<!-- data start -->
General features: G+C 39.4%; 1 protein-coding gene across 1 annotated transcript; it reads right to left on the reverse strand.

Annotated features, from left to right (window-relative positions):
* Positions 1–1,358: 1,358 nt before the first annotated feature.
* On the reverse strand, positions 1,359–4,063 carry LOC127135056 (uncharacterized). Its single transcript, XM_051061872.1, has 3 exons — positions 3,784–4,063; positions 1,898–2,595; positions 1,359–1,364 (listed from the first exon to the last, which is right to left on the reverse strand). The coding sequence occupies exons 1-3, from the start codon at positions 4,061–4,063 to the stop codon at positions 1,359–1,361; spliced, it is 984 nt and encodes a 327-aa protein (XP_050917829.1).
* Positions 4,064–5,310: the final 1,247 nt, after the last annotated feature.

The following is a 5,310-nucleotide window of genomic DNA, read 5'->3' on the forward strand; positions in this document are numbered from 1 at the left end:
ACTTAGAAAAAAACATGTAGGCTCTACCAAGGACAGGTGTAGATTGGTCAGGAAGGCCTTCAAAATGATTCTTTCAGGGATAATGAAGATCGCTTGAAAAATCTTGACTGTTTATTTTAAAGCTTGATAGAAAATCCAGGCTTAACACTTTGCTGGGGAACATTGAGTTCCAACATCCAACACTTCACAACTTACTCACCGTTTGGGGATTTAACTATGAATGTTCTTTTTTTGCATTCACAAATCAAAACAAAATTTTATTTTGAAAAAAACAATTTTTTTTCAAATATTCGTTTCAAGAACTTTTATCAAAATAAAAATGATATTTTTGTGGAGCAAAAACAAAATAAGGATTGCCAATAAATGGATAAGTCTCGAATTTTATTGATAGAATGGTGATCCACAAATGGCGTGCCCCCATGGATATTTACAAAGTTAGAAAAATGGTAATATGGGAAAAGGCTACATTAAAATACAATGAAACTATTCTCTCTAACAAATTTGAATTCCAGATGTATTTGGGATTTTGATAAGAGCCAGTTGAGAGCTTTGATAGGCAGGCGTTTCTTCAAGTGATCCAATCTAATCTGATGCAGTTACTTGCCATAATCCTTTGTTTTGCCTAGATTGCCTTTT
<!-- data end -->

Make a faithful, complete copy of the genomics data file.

General features: G+C 39.4%; 1 protein-coding gene across 1 annotated transcript; it reads right to left on the reverse strand.

Annotated features, from left to right (window-relative positions):
* Positions 1–1,358: 1,358 nt before the first annotated feature.
* On the reverse strand, positions 1,359–4,063 carry LOC127135056 (uncharacterized). Its single transcript, XM_051061872.1, has 3 exons — positions 3,784–4,063; positions 1,898–2,595; positions 1,359–1,364 (listed from the first exon to the last, which is right to left on the reverse strand). The coding sequence occupies exons 1-3, from the start codon at positions 4,061–4,063 to the stop codon at positions 1,359–1,361; spliced, it is 984 nt and encodes a 327-aa protein (XP_050917829.1).
* Positions 4,064–5,310: the final 1,247 nt, after the last annotated feature.

The following is a 5,310-nucleotide window of genomic DNA, read 5'->3' on the forward strand; positions in this document are numbered from 1 at the left end:
ACTTAGAAAAAAACATGTAGGCTCTACCAAGGACAGGTGTAGATTGGTCAGGAAGGCCTTCAAAATGATTCTTTCAGGGATAATGAAGATCGCTTGAAAAATCTTGACTGTTTATTTTAAAGCTTGATAGAAAATCCAGGCTTAACACTTTGCTGGGGAACATTGAGTTCCAACATCCAACACTTCACAACTTACTCACCGTTTGGGGATTTAACTATGAATGTTCTTTTTTTGCATTCACAAATCAAAACAAAATTTTATTTTGAAAAAAACAATTTTTTTTCAAATATTCGTTTCAAGAACTTTTATCAAAATAAAAATGATATTTTTGTGGAGCAAAAACAAAATAAGGATTGCCAATAAATGGATAAGTCTCGAATTTTATTGATAGAATGGTGATCCACAAATGGCGTGCCCCCATGGATATTTACAAAGTTAGAAAAATGGTAATATGGGAAAAGGCTACATTAAAATACAATGAAACTATTCTCTCTAACAAATTTGAATTCCAGATGTATTTGGGATTTTGATAAGAGCCAGTTGAGAGCTTTGATAGGCAGGCGTTTCTTCAAGTGATCCAATCTAATCTGATGCAGTTACTTGCCATAATCCTTTGTTTTGCCTAGATTGCCTTTT